THP Sergeant Jeff Reed testified that he arrived at the scene at 1:30 a.m. after dispatch received several reports of a vehicle parked with a "slumped over" driver in a lane of travel on Interstate 65. Sergeant Reed said that dispatch reported a passerby stopped and removed the keys from the Defendant's car, which was parked on the right side of the interstate across the white fog line. Sergeant Reed said that the Defendant was sitting in the driver's seat of the Defendant's car and that Mr. Sweeny gave the Defendant's car keys to Sergeant Reed. Sergeant Reed said that he gave Mr. Sweeny permission to leave the scene, that he moved the Defendant's car off the shoulder of the interstate, and that he waited for Officer McDonald to arrive.

         Sergeant Reed testified that the Defendant and the Defendant's car smelled of alcohol and that the Defendant "had all of the signs of impairment." Sergeant Reed said the Defendant moved to the passenger seat when the sergeant moved the Defendant's car and did not leave the car until Officer McDonald arrived. Sergeant Reed said that although he may have assisted Officer McDonald with the field sobriety tests, Officer McDonald determined whether the Defendant was impaired.

         On cross-examination, Sergeant Reed testified that he did not witness the Defendant driving the car and that the notifications from the dispatcher did not reflect that the Defendant had been driving. He agreed that Mr. Sweeny reported seeing the Defendant "slumped behind the driver's wheel . . . [i]n the middle of the interstate, but not driving." Sergeant Reed agreed, after reviewing his preliminary hearing testimony, that he did not recall who provided him the keys to the Defendant's car. Sergeant Reed did not think the engine of the car had been on when he arrived.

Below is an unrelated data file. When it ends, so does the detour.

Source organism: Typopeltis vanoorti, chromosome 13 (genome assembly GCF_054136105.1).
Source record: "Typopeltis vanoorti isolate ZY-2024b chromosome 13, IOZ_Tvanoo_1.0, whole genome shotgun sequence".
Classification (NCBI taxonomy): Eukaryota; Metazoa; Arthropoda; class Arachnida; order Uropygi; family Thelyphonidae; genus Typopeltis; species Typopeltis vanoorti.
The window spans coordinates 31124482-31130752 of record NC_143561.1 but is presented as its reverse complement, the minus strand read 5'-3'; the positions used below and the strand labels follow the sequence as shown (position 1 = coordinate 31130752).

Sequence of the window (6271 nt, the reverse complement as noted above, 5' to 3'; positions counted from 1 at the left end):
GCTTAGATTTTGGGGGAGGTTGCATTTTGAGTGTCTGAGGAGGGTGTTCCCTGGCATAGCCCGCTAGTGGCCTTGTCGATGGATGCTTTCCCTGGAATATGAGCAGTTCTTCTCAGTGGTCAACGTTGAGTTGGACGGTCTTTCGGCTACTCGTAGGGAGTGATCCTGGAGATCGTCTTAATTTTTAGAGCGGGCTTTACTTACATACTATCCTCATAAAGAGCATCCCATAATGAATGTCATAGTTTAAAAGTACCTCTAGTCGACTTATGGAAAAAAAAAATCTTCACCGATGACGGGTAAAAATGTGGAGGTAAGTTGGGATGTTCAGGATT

THP Officer David McDonald testified that he arrived at the scene at 1:48 a.m. and that he was informed a passerby had taken the Defendant's car keys. Officer McDonald said that when he arrived, the Defendant's car was out of the roadway and parked close to a guardrail. Officer McDonald said that the Defendant appeared confused and smelled of alcohol, that he asked the Defendant how much alcohol he drank, and that he thought the Defendant responded, "[A] little."

         Officer McDonald testified that the Defendant performed poorly on the field sobriety tests. Officer McDonald said that during the walk-and-turn test, the Defendant could not maintain his balance when the officer provided instructions for the test, missed a couple of heel-to-toe steps, and used his arms for balance throughout the test. Officer McDonald said that the Defendant was unable to maintain his balance during the one-leg stand test and that during the finger-to-nose test, the Defendant missed his nose every time. Officer McDonald said that he placed the Defendant under arrest based upon the odor of alcohol and the poor performance on the field sobriety tests.

         Officer McDonald testified that he requested the Defendant submit to a blood draw to determine his blood alcohol concentration, that he read the implied consent form to the Defendant, and that the Defendant refused to submit to the test. Officer McDonald said that at 2:13 a.m., he drove to a magistrate's office to obtain a search warrant for the blood draw, that he arrived at the magistrate's office around 2:36 a.m., and that he obtained a warrant for the Defendant's blood at 3:14 a.m. Officer McDonald said that he drove the Defendant to a hospital for the blood draw ...